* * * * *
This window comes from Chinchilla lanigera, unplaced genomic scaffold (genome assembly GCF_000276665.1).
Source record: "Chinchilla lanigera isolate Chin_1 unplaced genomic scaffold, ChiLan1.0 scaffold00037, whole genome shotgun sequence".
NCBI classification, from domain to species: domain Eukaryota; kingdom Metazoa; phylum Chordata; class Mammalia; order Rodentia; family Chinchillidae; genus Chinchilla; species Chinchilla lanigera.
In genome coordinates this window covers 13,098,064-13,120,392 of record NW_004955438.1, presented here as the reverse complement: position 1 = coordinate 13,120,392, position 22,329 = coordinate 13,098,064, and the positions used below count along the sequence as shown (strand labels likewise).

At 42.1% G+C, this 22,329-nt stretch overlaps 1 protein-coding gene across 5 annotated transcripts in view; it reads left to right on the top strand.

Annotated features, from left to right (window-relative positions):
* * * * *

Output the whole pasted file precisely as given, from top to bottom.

This window comes from Chinchilla lanigera, unplaced genomic scaffold (genome assembly GCF_000276665.1).
Source record: "Chinchilla lanigera isolate Chin_1 unplaced genomic scaffold, ChiLan1.0 scaffold00037, whole genome shotgun sequence".
NCBI classification, from domain to species: domain Eukaryota; kingdom Metazoa; phylum Chordata; class Mammalia; order Rodentia; family Chinchillidae; genus Chinchilla; species Chinchilla lanigera.
In genome coordinates this window covers 13,098,064-13,120,392 of record NW_004955438.1, presented here as the reverse complement: position 1 = coordinate 13,120,392, position 22,329 = coordinate 13,098,064, and the positions used below count along the sequence as shown (strand labels likewise).

At 42.1% G+C, this 22,329-nt stretch overlaps 1 protein-coding gene across 5 annotated transcripts in view; it reads left to right on the top strand.

Annotated features, from left to right (window-relative positions):